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British instrument maker and inventor John B. Dancer is considered the father of microphotography. In 1852, he discovered by affixing a reversed microscope lens to a camera, he was able to produce a full-size picture occupying only 1/16th of an inch.
Often capturing larger subjects, such as paintings or landscapes, he would then expose the image onto a wet-plate creating a microscopic photo.
However, once French photographer and inventor René Dagron caught wind of Dancer's work, he decided to take the microscopic image to a new level.
Unhappy with having to use a microscope to see Dancer's micro-pictures Dagron invented a simple, lightweight modified Stanhope lens to easily view them.
He began using his micro images and modified lens in small novelty items and jewelry. In 1862, he took his novelty Stanhope viewers to London and presented them to Queen Victoria.
During the 1870-1871 Franco-Prussian War, Dagron used his microfilming process to carry thousands of messages and even newspaper pages by carrier pigeon across German lines. His images were so small and lightweight a single pigeon could carry up to 20 messages at a time. His image would then be projected onto a wall using a magic lantern and transcribed.
René Dagron died June 13, 1900, but his invention lived on well into the 20th century.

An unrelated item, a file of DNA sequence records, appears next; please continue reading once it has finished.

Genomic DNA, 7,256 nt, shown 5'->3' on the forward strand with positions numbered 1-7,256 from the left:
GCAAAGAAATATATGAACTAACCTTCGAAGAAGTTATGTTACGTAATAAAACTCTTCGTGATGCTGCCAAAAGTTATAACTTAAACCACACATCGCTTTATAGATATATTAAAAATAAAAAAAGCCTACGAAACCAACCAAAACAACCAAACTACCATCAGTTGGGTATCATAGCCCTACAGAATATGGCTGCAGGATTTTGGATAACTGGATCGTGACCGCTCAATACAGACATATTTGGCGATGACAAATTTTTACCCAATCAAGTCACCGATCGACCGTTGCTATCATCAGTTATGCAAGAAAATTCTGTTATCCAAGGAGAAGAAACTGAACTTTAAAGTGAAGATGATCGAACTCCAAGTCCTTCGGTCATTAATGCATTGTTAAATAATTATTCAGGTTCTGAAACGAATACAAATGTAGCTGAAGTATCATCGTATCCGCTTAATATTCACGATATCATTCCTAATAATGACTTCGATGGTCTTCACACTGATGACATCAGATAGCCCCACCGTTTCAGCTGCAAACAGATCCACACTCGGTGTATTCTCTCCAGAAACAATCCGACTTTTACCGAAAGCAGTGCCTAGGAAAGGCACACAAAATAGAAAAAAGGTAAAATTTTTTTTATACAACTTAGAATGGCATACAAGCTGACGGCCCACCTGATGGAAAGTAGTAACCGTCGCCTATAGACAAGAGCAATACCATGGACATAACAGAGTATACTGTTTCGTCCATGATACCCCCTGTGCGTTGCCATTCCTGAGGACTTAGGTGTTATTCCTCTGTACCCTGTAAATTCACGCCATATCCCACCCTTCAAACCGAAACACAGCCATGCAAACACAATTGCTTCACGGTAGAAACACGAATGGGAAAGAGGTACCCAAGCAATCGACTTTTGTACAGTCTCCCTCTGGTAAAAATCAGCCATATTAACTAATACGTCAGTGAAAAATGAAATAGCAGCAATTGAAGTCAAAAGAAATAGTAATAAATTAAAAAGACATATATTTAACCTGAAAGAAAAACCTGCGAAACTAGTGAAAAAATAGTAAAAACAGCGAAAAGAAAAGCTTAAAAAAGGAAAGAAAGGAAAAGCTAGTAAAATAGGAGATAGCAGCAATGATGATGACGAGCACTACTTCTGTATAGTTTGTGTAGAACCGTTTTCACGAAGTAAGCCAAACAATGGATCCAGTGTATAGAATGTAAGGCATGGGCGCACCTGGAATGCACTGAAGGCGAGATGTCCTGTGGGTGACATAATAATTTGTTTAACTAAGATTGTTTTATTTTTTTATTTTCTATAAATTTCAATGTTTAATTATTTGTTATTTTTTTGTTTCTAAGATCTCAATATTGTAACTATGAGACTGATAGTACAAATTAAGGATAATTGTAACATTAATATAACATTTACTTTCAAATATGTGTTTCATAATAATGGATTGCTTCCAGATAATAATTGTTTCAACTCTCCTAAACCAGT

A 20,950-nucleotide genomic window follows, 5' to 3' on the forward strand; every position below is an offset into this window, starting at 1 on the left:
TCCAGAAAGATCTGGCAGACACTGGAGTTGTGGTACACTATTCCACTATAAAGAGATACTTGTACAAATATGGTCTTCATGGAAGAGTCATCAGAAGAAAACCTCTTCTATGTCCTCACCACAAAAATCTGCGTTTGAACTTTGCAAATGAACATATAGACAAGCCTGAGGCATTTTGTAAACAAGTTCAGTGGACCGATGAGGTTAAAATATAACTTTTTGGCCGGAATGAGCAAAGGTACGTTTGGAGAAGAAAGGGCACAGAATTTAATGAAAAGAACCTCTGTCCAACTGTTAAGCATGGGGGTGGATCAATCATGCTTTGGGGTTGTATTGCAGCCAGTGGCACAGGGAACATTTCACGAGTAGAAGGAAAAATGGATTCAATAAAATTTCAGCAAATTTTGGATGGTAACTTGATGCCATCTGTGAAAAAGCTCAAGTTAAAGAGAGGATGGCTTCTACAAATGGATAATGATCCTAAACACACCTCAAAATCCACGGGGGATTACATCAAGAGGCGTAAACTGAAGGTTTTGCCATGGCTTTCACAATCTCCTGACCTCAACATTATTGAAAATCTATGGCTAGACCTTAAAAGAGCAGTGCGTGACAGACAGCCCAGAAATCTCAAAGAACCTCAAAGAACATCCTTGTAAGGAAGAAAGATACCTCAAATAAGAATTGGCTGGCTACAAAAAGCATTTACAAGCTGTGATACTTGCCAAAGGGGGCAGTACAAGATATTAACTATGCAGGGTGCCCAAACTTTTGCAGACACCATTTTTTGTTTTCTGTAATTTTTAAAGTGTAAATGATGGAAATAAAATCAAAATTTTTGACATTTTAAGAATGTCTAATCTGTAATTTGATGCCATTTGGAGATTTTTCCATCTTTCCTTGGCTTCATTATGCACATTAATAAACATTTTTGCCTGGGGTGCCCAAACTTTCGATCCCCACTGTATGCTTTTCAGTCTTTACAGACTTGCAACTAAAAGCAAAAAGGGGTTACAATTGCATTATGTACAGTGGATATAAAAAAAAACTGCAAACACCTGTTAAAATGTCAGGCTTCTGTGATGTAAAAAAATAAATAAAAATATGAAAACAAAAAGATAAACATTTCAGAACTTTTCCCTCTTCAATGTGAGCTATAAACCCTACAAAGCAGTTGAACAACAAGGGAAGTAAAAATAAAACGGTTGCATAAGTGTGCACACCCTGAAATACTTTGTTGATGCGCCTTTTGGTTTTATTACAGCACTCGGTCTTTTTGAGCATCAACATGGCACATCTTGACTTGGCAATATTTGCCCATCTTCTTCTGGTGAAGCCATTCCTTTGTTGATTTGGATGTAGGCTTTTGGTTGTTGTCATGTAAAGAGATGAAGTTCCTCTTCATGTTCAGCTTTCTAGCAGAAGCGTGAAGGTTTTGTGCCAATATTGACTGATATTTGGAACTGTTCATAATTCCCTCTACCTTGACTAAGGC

A popular souvenir, many Stanhopes feature images of European castles and landscapes. They were often used to house religious devotions and prayers.
But what is a fun novelty without a little lechery?
In the late Victorian period and well into the 1930s, cheeky men's rings were made featuring risqué images of women.
A small lens is inconspicuously placed at the shoulder of the ring and when you place it close to your eye, the image appears.
This particular ring is likely from the cusp of the 1910s to 1920s. It features a lovely Art Deco geometric pattern with a large paste glass rhinestone perfectly seated atop the ring.
The micro image is of a stunning nude woman reaching upward. This ring is particularly rare because many of the images found in these rings the women are often partially covered.
While this ring is on the larger side and would make an exciting and unusual gift for your loved one, it can also be worn on a necklace chain as a fun novelty item to impress your friends!
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